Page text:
end

end

if FILE == $0
size = (ARGV[0] || 5).to_i
puts PenAndPaperGame2.new(size).solve
end

OK, here is my reworked solver. It’s much faster than my first
submission, but can still be slow for some grid sizes. It takes a -c
flag to indicate a cyclic solution is required. Using -c will slow
things down quite a bit more.

Strangely, a 10x10 acyclic solution is arrived at faster than a 6x6
one. Grids that are a multiple of 5x5 seem to be solved especially fast.

#! /usr/bin/ruby -w # Author: Morton G. # # Date: August 17, 2006 # # Ruby Q. #90 -- Pen and Paper Game

A grid is a matrix of cells.

class Grid

def initialize(dims)
   @rows, @cols = dims
   @size = @rows * @cols
   @grid = Array.new(@rows) {|i| Array.new(@cols) {|j| Cell.new

(i, j)}}
end

# Return a deep copy.
def copy
   result = Grid.new(dimensions)
   result.grid.each_with_index do |row, i|
      row.each_with_index {|cell, j| cell.val = self[i, j].val}
   end
   result
end

# Shifts the values of the cells in the grid by <offset> under the
# constraint that values are folded into the range [email protected]
def shift!(offset)
   @grid.each do |row|
      row.each do |cell|
         val = (cell.val + offset) % @size
         cell.val = (val == 0 ? @size : val)
      end
   end
   self
end

# Return the dimensions of the grid.
def dimensions
   [@rows, @cols]
end

# Return the cell at positon [row, col].
# Call as <grid-name>[row, col]
def [](*args)
   row, col = args
   @grid[row][col]
end

# Assigns a cell to the positon [row, col].
# Call as <grid-name>[row, col] = cell
def []=(*args)
   row, col, cell = args
   @grid[row][col] = cell
end

# Format the grid as a bordered table.
def to_s
   span = ('%d' % @size).size
   rule = '-' * ((span + 1) * @cols + 3) + "\n"
   grid_str = ""
   @grid.each do |row|
      grid_str << row.inject("| ") do |row_str, cell|
         row_str << ("%#{span}d " % cell.val)
      end
      grid_str << "|\n"
   end
   "" << rule << grid_str << rule
end

attr_reader :rows, :cols, :size, :grid

end

A cell is a simple object that knows its value and its position in

a grid. It also encodes the game’s movement rule.

class Cell

def initialize(row, col, val=0)
   @row, @col = row, col
   @val = val
end

# Return a list of targets -- an array containing all the

unmarked cells
# in the grid reachable from this cell in one step.
def targets(grid)
size = grid.rows
result = []
result << grid[@row, @col - 3] if @col - 3 >= 0 # north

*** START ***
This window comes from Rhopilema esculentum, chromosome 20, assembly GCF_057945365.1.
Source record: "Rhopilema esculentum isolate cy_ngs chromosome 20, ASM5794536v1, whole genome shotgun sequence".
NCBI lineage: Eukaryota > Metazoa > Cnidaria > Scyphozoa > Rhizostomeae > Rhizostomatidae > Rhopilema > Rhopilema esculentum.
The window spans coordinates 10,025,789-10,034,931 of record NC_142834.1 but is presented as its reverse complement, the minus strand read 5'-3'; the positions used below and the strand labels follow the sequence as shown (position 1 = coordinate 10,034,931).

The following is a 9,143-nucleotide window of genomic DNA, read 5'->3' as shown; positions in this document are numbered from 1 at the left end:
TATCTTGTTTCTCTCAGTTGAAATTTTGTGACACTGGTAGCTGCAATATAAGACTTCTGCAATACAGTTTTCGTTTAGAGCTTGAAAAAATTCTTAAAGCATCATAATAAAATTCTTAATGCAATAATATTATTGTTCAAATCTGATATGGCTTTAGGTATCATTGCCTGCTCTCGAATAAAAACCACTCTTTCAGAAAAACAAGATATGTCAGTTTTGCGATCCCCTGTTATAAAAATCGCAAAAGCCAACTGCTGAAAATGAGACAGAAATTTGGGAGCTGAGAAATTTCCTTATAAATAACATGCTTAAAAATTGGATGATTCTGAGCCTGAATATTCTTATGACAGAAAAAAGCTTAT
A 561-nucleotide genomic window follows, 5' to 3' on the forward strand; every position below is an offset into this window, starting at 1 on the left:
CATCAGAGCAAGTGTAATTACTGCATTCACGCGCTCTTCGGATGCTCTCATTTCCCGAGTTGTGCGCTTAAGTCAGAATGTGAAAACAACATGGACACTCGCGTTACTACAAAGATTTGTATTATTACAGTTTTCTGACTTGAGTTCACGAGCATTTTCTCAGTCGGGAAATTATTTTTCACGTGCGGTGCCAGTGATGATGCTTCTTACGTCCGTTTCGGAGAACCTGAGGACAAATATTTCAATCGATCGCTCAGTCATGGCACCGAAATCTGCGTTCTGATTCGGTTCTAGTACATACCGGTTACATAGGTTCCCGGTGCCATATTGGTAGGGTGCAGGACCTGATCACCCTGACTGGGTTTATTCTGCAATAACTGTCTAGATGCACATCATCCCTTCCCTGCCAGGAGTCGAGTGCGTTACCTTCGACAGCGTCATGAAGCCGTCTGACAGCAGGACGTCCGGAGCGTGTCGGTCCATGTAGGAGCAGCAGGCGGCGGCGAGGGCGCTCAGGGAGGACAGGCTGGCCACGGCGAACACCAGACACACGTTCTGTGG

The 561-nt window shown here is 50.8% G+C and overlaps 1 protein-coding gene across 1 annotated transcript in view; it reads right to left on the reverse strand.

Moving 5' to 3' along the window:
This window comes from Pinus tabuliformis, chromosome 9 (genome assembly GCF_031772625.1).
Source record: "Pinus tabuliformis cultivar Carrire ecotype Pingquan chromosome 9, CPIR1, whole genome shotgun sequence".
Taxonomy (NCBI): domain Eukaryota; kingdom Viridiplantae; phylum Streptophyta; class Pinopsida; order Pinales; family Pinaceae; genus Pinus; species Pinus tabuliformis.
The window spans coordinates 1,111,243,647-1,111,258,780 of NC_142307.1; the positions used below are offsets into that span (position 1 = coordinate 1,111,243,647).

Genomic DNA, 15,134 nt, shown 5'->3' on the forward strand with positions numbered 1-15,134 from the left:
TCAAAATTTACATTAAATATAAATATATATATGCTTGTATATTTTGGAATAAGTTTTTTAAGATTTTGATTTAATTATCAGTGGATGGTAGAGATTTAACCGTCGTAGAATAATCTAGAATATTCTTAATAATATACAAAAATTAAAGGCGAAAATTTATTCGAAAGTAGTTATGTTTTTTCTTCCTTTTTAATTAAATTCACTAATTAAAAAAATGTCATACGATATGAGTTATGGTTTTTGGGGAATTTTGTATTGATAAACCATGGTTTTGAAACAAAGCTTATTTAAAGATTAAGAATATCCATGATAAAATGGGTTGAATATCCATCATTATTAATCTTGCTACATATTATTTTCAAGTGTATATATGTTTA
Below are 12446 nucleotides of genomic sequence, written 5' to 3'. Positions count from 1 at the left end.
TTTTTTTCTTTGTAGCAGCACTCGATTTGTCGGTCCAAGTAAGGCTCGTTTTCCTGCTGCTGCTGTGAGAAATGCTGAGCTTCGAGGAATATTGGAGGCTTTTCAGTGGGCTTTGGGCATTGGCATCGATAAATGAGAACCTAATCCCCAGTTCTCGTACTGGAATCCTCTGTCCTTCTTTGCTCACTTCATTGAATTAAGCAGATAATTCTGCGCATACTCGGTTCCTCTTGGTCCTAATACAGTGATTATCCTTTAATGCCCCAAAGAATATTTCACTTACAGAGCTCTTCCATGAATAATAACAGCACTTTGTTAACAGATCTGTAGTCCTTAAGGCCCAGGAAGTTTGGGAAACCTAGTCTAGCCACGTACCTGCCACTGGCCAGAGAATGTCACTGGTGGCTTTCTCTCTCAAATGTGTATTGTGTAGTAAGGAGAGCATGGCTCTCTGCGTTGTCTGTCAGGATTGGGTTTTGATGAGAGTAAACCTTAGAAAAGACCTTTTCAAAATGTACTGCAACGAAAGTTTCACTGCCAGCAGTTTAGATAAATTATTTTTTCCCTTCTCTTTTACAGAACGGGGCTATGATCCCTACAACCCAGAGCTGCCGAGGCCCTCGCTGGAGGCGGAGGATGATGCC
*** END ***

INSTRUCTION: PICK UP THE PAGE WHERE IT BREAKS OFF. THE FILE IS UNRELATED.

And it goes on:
result << grid[@row + 2, @col - 2]
if @row + 2 < size && @col - 2 >= 0 # northeast
result << grid[@row + 3, @col] if @row + 3 < size # east
result << grid[@row + 2, @col + 2]
if @row + 2 < size && @col + 2 < size # southeast
result << grid[@row, @col + 3] if @col + 3 < size # south
result << grid[@row - 2, @col + 2]
if @row - 2 >= 0 && @col + 2 < size # southwest
result << grid[@row - 3, @col] if @row - 3 >= 0 # west
result << grid[@row - 2, @col - 2]
if @row - 2 >= 0 && @col - 2 >= 0 # northwest
result.select {|c| c.val == 0}
end

attr_accessor :row, :col, :val

end

A solver uses a depth-first search to find one, possibly cyclic,

solution

for a square grid of a given size.

class Solver

def initialize(size)
   @size = size
   @grid = Grid.new([@size, @size])
   cell = @grid[0, 0]
   cell.val = 1
   targets = cell.targets(grid)
   goals = targets.dup # solution must finish with one of these

cells
@backtrack_chain = [[cell, targets, goals]]
end

# Return a new link for the backtrack chain if it can be extended;
# otherwise, return nil. The <targets> array provides the one-step
# look-ahead. The <goals> array is used to ensure the solution is
# cyclic.
def next_link
   cell, targets, goals = @backtrack_chain.last
   return nil if targets.empty? || ($cyclic && goals.empty?)
   next_cell = targets.shift
   next_cell.val = cell.val + 1
   next_targets = next_cell.targets(@grid)
   next_targets = next_targets.sort_by {|c| c.targets(@grid).size}
   next_goals = goals.dup
   next_goals.delete_if {|c| c == next_cell}
   [next_cell, next_targets, next_goals]
end

# The algorithm is a depth-first search with one-step look-ahead.
def solve
   final_value = @size * @size
   loop do
      link = next_link
      if link then
         @backtrack_chain.push(link)
      else
         link = @backtrack_chain.pop
         if @backtrack_chain.empty? then
            puts link
            raise(RuntimeError,
                  "No solution for #@size x #@size grid")
         end
         cell = link[0]
         break if cell.val == final_value
         cell.val = 0
      end
   end
   @grid
end

attr_reader :grid

end

USAGE = <<txt
Usage: quiz_90.rb [-c]
\twhere -c indicates cyclic solution required
\twhere > 4
txt

def bad_arg
puts USAGE
exit
end

Print current grid before exiting on control-C.

Signal.trap(‘INT’) do
puts
puts $solver.grid
exit
end

$n = 0
$cyclic = false
ARGV.each do |arg|
case arg
when /-c/ then $cyclic = true
when /\d+/ then $n = arg.to_i
else bad_arg
end
end
bad_arg if $n < 5
$solver = Solver.new($n)
puts $solver.solve

Regards, Morton

quoth the Morton G.:

The improvement in my program comes from incorporating Darren Kirby’s
look-ahead technique into the search algorithm. As he asserted, it
really speeds things up.

In the interest of full-disclosure I want to point out is is certainly
not my
technique, I got the idea (but not the implementation) from the earlier
posted solutions…

I’m at a loss as to why Kirby’s technique
doesn’t work on a 10x10 grid. It has something to do with my
requirement for a cyclic solution – if I remove this requirement,
the program finds a 10x10 solution in 0.1 sec, a 20x20 in 0.2 sec, a
39x30 in 0.4 sec, and a 50x50 in 0.6 sec (close to O(n log n) behavior).

Can you post your second solution? I would love to see it…

Regards, Morton

-d